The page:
In order to get all patient medical records onto a unified blockchain technology, all EMRs would have to agree to and then implement a common format for how data is recorded and managed. Given that EMR vendors are highly competitive with one another, this would be akin to asking Google and Microsoft to use the same search algorithm or asking Coke and Pepsi to use the same soda recipe. It’s a tall order, to say the least, and nothing short of a regulatory requirement is likely to make it a reality. Setting blockchain aside, the problem of EMRs not sharing data is one that federal, state, and local governments have tried to address through initiatives like health information exchanges and format standards, such as HL7. Unfortunately, the problem largely remains.
The good news is that after being recorded in an EMR most medical services are then billed to health insurance companies. Much of the information recorded in the EMR, including diagnoses, prescriptions, labs, and procedures, makes its way to health insurance claims systems. As a result, health insurance companies often have the most complete central record of a patient’s medical history, especially if the patient stays with the same health insurance company for many years.
Given that health insurers have complete control over their internal systems, they can make the decision to create a blockchain-based medical record using claims information and then make this available to the patient. In turn, the patient could then decide which providers or other care team members get access to this blockchain record. If the major health insurers could agree on a standard format, the blockchain record could then follow the patient even upon transitioning to a different health insurer.
The second major advantage of blockchain is security. It’s in the name: a blockchain is literally a chain of data blocks, with each successive block incorporating certain data elements from the preceding blocks. As a result, the blockchain is immutable. This means all parties can be confident that the information that was recorded in the medical record was not tampered with. On the flip side, if a healthcare professional realizes that a data input error was made — for example, a prescription was accidentally recorded for the wrong patient — the only way to address that error would be to input a new record saying that the erroneous record should be ignored or suppressed. The only other way around this limitation is to use private blockchain technology that supports block modification, meaning that mutability is permitted but only under certain circumstances, such as error, fraud, or regulatory action.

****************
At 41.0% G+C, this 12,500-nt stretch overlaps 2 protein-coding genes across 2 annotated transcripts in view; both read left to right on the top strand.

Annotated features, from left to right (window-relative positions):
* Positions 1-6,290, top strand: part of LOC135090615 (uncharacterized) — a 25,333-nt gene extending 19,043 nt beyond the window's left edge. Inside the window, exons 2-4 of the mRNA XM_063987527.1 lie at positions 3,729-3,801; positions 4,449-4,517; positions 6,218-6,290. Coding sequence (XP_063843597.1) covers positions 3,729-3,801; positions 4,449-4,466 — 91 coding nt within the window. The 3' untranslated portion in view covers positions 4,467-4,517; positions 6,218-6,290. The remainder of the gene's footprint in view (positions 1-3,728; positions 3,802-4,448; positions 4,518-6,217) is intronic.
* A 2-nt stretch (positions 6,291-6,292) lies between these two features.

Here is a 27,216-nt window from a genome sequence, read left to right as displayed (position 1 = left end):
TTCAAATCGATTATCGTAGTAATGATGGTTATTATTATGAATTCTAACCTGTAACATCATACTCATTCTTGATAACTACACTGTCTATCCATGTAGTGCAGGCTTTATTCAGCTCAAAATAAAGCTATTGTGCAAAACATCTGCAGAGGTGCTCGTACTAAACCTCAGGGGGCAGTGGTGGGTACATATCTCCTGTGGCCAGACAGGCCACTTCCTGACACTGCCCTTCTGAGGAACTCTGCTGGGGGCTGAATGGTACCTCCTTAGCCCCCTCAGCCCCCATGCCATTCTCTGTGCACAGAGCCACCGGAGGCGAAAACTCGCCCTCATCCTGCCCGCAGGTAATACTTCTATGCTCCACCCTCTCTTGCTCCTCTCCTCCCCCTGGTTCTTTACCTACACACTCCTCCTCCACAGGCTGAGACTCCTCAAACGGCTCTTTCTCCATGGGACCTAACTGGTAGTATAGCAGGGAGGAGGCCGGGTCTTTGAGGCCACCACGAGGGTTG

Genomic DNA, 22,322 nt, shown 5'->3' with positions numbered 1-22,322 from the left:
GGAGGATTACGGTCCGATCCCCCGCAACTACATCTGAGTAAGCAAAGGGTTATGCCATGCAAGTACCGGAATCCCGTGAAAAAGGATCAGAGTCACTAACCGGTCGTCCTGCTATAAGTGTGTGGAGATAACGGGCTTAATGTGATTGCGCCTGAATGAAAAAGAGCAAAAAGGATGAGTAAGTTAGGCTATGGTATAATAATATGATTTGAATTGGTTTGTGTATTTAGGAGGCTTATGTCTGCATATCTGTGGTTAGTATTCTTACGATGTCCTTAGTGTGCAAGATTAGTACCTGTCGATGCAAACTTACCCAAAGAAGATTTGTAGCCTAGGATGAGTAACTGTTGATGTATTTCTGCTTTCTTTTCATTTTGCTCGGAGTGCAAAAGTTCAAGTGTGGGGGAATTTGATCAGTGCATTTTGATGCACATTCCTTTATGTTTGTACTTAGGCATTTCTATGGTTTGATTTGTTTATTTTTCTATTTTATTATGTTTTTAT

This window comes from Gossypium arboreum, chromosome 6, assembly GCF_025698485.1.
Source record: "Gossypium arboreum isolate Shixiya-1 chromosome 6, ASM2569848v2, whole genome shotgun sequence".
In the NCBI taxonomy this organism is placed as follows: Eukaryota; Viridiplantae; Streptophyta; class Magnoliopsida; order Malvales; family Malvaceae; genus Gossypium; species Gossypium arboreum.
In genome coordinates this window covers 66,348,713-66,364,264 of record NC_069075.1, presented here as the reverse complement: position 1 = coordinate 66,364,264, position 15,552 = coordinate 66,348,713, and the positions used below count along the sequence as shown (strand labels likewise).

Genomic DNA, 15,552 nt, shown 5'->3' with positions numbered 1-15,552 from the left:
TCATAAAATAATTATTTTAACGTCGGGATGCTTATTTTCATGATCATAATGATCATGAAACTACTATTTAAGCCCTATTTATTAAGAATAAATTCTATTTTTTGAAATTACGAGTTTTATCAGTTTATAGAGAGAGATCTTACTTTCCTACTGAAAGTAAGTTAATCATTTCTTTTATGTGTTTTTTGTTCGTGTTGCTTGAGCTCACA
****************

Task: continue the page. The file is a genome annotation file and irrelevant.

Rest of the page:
In the scenario where a health insurer is using private blockchain technology, the ability to make modifications can be built in, subject to the appropriate technical and administrative controls. This would allow authorized parties, such as the provider, to request updates to the medical record in the event of a problem, such as an incorrect claim being submitted for a patient. The appropriate controls can ensure the record is minimally modified and only to the extent necessary to support accuracy.
At the same time, a blockchain-based medical record will support exceptional traceability. Since the blockchain will be largely immutable, it will be possible to trace back every entry to the medical record, including the servicing provider, the nature and location of the encounter, the related diagnosis and procedure information, any medication or lab orders, and any other relevant information, such as vitals, referrals, and narratives.
There are other advantages to blockchain, such as speed and lack of central authority, but these are more applicable for use cases such as cryptocurrency than healthcare. From a speed perspective, many health insurers already have enterprise claims systems that can support managing millions and tens of millions of records. While a blockchain-based system may further speed up transaction processing, it would likely not be a driving force to make the switch. Similarly, a decentralized authority may not work as well in healthcare where a limited set of entities, such as providers and health insurers are explicitly vested with authority to record and update health information.
It is not altogether surprising that claims present an interesting use case for blockchain. The industry where blockchain has received its widest use has been finance and, in many respects, health insurers sit at the crossroads of healthcare and finance. It’s in the name: insurers are frequently referred to as “payers” and, along with providers and patients, make up the three Ps of healthcare participants. With the rise of new paradigms, such as value-based care, and new technologies, such as cloud computing, health insurers have been innovating at an unprecedented pace. Many are starting to look more closely at blockchain.
Ultimately, the key to effectively applying blockchain to healthcare, or any other industry for that matter, is to get beyond the buzz and delve into the details. Blockchain is a type of technological solution that offers a clear set of advantages for certain problems. However, these advantages must be considered in the very real world of corporate operations and regulatory guidelines. Otherwise, they are simply imaginary constructs, much like the thousand percent profits of my friend’s ICO investments.
Today we go to the doctor, pay our co-pays with dollars, and have our medical data recorded in the doctor’s EMR. Tomorrow, we may well be paying with bitcoin and have our medical data written into our permanent bitcare records. It may take time, but technologies that are objectively good for the consumer tend to be inevitable. Whether or not blockchain is the mechanism, greater transparency and continuity for medical records is something that we can certainly expect in the coming years.
Jack Plotkin is the CEO of Cardinal Solutions, a boutique advisory and investment firm based in New York City. He has more than two decades of experience at the crossroads of business and technology and has advised more than a hundred Fortune 500 firms across virtually all major industries. He has also made key strategic contributions to a number of disruptive startups, including VirtualHealth.